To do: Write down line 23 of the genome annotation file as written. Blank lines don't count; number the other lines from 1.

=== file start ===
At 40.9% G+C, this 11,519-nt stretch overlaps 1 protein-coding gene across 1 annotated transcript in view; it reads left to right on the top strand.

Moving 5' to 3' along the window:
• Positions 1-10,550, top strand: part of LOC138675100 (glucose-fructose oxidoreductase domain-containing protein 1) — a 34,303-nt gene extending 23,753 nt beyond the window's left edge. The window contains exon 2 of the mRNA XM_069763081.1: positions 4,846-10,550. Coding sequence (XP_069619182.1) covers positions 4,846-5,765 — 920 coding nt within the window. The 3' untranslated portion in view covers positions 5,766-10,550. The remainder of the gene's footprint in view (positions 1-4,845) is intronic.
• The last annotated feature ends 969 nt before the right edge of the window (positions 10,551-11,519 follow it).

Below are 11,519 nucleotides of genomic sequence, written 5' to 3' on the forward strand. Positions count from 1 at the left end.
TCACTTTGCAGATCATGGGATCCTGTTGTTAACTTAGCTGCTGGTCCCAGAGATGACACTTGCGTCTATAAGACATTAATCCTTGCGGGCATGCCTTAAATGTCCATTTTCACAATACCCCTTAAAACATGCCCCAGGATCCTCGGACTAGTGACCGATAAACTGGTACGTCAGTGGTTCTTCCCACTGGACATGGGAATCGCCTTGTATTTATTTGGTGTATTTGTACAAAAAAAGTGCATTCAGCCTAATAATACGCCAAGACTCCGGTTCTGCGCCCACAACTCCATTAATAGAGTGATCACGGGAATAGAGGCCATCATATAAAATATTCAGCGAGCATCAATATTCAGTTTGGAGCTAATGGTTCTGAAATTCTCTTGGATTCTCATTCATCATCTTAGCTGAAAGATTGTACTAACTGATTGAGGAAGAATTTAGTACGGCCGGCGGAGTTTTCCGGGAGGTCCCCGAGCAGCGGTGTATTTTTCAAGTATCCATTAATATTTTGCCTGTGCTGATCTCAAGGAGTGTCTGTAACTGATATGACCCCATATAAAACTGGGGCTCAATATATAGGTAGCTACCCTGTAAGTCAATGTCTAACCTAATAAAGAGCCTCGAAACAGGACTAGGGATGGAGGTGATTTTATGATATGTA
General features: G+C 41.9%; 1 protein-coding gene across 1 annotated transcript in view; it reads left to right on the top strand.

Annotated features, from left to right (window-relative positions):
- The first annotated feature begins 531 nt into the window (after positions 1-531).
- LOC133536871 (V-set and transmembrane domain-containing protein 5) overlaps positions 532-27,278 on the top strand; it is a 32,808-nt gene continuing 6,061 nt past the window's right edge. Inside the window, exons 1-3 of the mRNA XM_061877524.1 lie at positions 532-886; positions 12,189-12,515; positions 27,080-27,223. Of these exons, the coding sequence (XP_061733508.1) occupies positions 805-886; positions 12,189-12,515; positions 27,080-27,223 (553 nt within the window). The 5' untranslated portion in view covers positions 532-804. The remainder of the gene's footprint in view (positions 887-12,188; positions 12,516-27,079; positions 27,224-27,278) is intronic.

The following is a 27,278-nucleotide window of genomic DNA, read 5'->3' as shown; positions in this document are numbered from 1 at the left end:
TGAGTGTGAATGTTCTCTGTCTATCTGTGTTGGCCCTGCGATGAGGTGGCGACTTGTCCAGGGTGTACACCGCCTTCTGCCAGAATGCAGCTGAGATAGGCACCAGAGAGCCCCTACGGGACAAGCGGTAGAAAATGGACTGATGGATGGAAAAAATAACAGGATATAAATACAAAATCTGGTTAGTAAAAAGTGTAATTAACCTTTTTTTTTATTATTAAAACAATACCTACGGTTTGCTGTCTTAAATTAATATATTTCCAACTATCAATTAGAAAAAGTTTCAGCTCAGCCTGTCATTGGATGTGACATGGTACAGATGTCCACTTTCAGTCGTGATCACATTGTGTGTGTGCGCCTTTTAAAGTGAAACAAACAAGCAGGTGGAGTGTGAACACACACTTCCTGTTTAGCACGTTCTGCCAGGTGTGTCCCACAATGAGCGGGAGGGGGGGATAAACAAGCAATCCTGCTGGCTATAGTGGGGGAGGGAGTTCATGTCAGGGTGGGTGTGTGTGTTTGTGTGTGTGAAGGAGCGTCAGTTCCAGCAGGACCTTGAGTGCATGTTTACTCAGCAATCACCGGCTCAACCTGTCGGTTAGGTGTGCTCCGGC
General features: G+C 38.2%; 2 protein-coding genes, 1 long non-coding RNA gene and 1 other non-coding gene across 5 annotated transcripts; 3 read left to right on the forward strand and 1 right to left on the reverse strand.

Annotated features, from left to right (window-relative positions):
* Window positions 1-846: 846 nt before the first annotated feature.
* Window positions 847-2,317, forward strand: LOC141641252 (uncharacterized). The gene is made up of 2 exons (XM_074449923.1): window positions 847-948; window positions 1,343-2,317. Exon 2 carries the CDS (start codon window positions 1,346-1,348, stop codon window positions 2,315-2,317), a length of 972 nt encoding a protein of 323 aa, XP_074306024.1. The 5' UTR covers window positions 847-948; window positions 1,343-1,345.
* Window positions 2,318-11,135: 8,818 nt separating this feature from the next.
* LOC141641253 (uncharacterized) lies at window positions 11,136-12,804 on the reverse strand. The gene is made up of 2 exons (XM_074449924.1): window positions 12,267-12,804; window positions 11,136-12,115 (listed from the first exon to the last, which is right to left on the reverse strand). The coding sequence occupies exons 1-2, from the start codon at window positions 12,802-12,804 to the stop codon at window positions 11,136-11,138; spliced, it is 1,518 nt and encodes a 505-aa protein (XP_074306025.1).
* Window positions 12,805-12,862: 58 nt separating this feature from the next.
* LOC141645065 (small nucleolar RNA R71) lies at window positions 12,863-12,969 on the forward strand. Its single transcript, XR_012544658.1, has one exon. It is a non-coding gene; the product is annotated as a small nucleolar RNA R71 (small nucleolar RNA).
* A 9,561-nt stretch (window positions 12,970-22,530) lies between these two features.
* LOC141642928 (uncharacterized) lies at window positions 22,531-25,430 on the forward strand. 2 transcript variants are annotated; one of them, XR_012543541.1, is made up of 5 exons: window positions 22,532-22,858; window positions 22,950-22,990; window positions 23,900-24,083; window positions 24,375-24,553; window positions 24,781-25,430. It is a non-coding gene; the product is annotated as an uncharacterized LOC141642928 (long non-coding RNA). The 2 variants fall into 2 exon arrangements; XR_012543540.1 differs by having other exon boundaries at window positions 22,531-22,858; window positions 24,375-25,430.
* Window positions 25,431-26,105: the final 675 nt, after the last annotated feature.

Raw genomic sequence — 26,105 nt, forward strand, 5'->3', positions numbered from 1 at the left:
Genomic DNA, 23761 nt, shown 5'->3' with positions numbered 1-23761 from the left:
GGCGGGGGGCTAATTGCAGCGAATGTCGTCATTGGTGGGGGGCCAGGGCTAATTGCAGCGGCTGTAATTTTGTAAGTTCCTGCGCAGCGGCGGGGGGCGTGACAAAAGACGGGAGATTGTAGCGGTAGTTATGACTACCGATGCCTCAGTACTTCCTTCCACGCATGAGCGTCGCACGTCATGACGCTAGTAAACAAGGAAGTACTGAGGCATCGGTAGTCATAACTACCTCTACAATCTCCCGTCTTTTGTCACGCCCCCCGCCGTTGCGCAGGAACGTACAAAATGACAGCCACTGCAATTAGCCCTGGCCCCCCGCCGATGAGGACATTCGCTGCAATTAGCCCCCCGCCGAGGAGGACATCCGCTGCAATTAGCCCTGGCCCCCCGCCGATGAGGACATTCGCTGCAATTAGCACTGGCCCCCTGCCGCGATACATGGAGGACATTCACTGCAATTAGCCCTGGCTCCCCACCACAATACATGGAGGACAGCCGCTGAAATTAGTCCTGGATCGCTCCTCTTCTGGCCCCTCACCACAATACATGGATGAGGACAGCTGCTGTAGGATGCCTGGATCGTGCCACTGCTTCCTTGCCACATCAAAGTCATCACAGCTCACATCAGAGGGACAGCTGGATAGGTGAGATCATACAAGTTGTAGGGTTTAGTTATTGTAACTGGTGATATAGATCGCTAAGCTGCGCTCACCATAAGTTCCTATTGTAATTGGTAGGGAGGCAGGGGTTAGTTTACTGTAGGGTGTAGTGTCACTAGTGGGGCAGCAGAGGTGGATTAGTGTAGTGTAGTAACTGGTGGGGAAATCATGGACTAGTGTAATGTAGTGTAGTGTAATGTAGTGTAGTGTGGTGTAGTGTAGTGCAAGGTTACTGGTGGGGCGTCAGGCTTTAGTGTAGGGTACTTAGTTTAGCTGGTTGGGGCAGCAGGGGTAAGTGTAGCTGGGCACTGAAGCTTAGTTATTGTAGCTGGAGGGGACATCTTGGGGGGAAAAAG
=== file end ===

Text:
* Window positions 25,431-26,105: the final 675 nt, after the last annotated feature.